I have a child in school. In Reception class to be more precise. I also have three other pre-school children. And, God willing, who knows what else the future might bring.
And so, as I send my child off to school each morning, the hope and emotion I feel is that of a parent, not a professional. I want the best for my kids. We all do. It’s only natural.
What does this mean?
Well, it means I want a qualified teacher standing in front of her. A teacher who is not so exhausted from the excess demands of the job that they have not had time to plan lessons properly. A teacher who has the time to look at her work and tell her what is good about it, and tell her how it could be even better. A teacher who is not so creaking with workload that the intangibles which really do shape an education are not forever competing with an almighty focus on the measurables which can distort so much. A teacher with the time and freedom to talk to my child, to cherish her, to help her flourish, to keep her steady as she makes her first steps in this complex and sometimes confusing world. And to educate her. To make her cleverer. To open doors for her and give her the confidence and grounding to walk through them. Not a number on a progress sheet, but a person. A human person. A beautiful soul.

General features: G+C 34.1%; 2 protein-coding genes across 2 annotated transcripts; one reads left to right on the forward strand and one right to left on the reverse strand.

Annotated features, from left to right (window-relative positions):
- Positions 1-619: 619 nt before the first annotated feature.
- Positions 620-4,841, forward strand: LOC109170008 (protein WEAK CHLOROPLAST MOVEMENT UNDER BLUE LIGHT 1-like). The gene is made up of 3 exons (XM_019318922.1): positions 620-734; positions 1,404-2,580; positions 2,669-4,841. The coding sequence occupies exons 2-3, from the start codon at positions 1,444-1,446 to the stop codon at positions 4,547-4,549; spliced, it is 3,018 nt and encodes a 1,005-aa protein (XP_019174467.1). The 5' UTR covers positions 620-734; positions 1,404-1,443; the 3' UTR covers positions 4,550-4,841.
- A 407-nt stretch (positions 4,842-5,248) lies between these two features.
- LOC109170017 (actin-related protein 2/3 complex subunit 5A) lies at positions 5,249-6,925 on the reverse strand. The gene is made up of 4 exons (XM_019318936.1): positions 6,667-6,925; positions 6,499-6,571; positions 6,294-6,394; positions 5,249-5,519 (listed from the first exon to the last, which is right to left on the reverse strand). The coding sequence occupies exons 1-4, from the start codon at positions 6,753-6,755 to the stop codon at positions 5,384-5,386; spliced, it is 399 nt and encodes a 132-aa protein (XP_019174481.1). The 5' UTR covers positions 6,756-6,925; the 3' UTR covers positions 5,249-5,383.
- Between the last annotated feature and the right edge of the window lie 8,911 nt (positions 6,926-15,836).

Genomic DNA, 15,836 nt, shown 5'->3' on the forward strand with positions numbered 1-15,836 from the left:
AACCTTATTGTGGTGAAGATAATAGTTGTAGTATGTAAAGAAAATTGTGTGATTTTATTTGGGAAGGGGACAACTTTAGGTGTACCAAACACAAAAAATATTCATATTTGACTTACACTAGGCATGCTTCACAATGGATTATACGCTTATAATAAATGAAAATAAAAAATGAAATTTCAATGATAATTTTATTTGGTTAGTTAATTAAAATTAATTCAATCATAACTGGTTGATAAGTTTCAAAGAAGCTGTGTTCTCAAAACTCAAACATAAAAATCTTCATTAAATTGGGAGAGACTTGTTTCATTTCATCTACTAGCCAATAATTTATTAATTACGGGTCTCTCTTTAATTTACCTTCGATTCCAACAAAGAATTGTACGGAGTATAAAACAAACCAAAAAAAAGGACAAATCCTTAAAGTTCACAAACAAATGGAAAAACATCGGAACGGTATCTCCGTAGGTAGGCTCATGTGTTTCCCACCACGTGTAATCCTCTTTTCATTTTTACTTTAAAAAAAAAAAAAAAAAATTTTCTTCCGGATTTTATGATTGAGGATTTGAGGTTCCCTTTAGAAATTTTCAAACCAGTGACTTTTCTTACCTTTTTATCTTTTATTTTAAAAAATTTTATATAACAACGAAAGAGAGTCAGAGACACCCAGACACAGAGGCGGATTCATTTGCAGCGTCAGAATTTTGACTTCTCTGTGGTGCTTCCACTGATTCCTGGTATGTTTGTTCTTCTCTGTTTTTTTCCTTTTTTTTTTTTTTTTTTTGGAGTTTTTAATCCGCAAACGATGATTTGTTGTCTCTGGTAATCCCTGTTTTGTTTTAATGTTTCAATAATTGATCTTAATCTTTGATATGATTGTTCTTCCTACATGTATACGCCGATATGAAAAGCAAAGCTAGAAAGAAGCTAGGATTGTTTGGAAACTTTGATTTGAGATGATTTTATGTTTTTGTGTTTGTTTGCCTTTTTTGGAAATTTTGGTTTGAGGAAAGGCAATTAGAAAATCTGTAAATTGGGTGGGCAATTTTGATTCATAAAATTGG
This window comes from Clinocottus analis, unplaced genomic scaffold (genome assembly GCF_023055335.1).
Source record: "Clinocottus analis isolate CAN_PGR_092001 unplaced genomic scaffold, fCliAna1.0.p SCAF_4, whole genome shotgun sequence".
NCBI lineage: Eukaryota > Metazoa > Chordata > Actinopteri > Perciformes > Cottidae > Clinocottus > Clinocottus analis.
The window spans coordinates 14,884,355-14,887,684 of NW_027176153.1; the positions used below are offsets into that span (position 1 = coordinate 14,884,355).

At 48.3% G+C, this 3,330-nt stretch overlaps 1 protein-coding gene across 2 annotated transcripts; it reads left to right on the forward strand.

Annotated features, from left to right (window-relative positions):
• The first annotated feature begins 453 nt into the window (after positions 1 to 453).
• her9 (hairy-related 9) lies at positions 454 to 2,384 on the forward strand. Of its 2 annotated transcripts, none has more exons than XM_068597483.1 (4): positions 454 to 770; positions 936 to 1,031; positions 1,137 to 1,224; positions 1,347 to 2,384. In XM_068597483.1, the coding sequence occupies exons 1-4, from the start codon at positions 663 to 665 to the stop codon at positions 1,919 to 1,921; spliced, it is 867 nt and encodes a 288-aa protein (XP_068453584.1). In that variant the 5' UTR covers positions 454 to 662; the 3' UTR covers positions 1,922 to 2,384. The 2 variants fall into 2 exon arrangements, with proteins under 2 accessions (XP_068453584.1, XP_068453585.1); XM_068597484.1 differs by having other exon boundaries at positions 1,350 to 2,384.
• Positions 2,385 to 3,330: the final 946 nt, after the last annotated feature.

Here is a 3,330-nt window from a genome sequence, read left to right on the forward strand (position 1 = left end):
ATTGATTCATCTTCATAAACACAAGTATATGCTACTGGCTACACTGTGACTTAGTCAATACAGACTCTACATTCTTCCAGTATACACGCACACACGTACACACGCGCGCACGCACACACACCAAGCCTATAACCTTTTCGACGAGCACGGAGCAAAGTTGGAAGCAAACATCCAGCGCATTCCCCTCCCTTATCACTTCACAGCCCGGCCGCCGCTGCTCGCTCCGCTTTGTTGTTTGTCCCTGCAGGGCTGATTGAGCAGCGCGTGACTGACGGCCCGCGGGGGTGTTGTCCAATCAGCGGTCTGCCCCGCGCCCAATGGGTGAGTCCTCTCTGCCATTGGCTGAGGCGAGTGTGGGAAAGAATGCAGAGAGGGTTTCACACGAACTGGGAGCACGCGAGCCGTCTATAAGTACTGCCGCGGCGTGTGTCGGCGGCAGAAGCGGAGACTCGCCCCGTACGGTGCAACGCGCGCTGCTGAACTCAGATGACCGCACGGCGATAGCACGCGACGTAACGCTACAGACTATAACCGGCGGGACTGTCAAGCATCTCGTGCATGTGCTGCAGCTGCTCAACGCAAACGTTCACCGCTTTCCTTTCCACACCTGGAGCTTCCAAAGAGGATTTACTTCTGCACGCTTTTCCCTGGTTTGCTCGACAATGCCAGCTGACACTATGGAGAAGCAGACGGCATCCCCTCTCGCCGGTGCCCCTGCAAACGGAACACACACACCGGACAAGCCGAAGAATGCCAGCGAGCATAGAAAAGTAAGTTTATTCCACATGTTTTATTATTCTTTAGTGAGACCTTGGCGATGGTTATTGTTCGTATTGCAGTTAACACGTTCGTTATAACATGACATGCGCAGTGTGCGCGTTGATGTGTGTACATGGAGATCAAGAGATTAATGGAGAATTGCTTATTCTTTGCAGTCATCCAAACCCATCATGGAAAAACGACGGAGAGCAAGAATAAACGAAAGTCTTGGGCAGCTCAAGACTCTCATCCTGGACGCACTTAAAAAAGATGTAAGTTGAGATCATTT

Teachers, on the whole, really are heroes. My child’s teacher certainly is. But it is often in spite of the demands of this system, or wearily in the face of it, rather than because of it. This is as true for secondary as it is for primary.
An education system that alleviated these conflicts would be a better education system. And if striking is one way of trying to bring about those improvements, then so be it.
Which means that I’m striking for my kids. And I’m also on strike for yours.
And I’ll stand proud in doing it.
And for those who have chosen to cross the picket line, just one question: who are you really doing it for?